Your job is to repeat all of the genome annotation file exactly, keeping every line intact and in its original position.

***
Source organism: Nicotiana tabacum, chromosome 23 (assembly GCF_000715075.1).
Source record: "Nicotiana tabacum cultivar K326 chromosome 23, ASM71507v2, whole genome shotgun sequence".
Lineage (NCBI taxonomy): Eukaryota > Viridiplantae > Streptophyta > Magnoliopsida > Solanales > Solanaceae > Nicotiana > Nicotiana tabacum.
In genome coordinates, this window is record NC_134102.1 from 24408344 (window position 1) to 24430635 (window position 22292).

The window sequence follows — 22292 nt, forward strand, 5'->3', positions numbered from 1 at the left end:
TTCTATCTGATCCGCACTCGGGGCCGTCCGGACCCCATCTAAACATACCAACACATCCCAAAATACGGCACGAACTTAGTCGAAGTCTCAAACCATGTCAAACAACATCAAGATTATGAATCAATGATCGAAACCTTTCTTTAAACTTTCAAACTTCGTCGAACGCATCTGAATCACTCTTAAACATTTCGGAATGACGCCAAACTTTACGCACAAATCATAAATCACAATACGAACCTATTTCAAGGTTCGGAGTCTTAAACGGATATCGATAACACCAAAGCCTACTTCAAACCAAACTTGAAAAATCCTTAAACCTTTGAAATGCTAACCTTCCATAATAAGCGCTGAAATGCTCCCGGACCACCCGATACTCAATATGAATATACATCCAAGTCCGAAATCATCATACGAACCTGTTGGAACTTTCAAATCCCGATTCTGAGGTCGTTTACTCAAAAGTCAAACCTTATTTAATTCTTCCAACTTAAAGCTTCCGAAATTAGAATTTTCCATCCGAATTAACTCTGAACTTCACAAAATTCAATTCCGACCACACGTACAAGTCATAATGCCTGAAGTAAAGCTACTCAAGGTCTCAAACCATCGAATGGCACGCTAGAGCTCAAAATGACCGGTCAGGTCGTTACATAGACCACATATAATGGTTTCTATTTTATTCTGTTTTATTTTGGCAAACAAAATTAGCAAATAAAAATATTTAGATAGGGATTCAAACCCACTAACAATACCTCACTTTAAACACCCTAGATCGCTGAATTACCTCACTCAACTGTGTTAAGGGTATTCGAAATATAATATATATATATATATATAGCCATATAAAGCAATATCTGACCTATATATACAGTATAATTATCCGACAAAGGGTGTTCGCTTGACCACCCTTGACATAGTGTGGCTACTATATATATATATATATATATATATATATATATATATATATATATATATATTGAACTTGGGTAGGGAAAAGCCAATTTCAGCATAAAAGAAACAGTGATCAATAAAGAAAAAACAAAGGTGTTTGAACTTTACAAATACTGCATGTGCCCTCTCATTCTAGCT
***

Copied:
Source organism: Nicotiana tabacum, chromosome 23 (assembly GCF_000715075.1).
Source record: "Nicotiana tabacum cultivar K326 chromosome 23, ASM71507v2, whole genome shotgun sequence".
Lineage (NCBI taxonomy): Eukaryota > Viridiplantae > Streptophyta > Magnoliopsida > Solanales > Solanaceae > Nicotiana > Nicotiana tabacum.
In genome coordinates, this window is record NC_134102.1 from 24408344 (window position 1) to 24430635 (window position 22292).

The window sequence follows — 22292 nt, forward strand, 5'->3', positions numbered from 1 at the left end:
TTCTATCTGATCCGCACTCGGGGCCGTCCGGACCCCATCTAAACATACCAACACATCCCAAAATACGGCACGAACTTAGTCGAAGTCTCAAACCATGTCAAACAACATCAAGATTATGAATCAATGATCGAAACCTTTCTTTAAACTTTCAAACTTCGTCGAACGCATCTGAATCACTCTTAAACATTTCGGAATGACGCCAAACTTTACGCACAAATCATAAATCACAATACGAACCTATTTCAAGGTTCGGAGTCTTAAACGGATATCGATAACACCAAAGCCTACTTCAAACCAAACTTGAAAAATCCTTAAACCTTTGAAATGCTAACCTTCCATAATAAGCGCTGAAATGCTCCCGGACCACCCGATACTCAATATGAATATACATCCAAGTCCGAAATCATCATACGAACCTGTTGGAACTTTCAAATCCCGATTCTGAGGTCGTTTACTCAAAAGTCAAACCTTATTTAATTCTTCCAACTTAAAGCTTCCGAAATTAGAATTTTCCATCCGAATTAACTCTGAACTTCACAAAATTCAATTCCGACCACACGTACAAGTCATAATGCCTGAAGTAAAGCTACTCAAGGTCTCAAACCATCGAATGGCACGCTAGAGCTCAAAATGACCGGTCAGGTCGTTACATAGACCACATATAATGGTTTCTATTTTATTCTGTTTTATTTTGGCAAACAAAATTAGCAAATAAAAATATTTAGATAGGGATTCAAACCCACTAACAATACCTCACTTTAAACACCCTAGATCGCTGAATTACCTCACTCAACTGTGTTAAGGGTATTCGAAATATAATATATATATATATATATAGCCATATAAAGCAATATCTGACCTATATATACAGTATAATTATCCGACAAAGGGTGTTCGCTTGACCACCCTTGACATAGTGTGGCTACTATATATATATATATATATATATATATATATATATATATATATATATATATTGAACTTGGGTAGGGAAAAGCCAATTTCAGCATAAAAGAAACAGTGATCAATAAAGAAAAAACAAAGGTGTTTGAACTTTACAAATACTGCATGTGCCCTCTCATTCTAGCT